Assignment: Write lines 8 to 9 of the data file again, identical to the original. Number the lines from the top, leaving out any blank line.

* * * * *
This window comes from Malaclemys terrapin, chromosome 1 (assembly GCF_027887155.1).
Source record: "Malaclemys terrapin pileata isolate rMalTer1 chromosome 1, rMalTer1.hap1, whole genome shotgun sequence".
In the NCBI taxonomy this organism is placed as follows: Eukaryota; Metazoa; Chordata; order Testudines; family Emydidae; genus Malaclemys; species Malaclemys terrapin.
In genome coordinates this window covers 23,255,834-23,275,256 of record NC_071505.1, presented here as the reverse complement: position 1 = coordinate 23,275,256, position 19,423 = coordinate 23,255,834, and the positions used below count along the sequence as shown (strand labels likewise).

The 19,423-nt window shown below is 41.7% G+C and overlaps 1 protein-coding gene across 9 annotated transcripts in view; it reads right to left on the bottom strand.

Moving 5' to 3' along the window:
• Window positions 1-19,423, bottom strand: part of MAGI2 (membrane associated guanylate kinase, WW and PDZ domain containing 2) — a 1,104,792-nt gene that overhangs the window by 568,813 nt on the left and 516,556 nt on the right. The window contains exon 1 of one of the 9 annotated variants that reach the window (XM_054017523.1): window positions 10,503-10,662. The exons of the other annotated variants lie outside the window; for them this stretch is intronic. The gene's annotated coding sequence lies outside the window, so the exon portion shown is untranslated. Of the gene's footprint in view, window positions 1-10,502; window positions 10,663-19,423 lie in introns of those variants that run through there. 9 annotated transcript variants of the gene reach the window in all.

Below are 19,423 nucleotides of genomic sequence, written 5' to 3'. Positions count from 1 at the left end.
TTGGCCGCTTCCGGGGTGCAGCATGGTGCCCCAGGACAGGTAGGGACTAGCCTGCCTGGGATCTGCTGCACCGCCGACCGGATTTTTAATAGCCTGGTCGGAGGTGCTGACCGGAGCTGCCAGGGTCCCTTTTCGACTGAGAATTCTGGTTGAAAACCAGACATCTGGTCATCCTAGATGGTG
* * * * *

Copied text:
Below are 19,423 nucleotides of genomic sequence, written 5' to 3'. Positions count from 1 at the left end.
TTGGCCGCTTCCGGGGTGCAGCATGGTGCCCCAGGACAGGTAGGGACTAGCCTGCCTGGGATCTGCTGCACCGCCGACCGGATTTTTAATAGCCTGGTCGGAGGTGCTGACCGGAGCTGCCAGGGTCCCTTTTCGACTGAGAATTCTGGTTGAAAACCAGACATCTGGTCATCCTAGATGGTG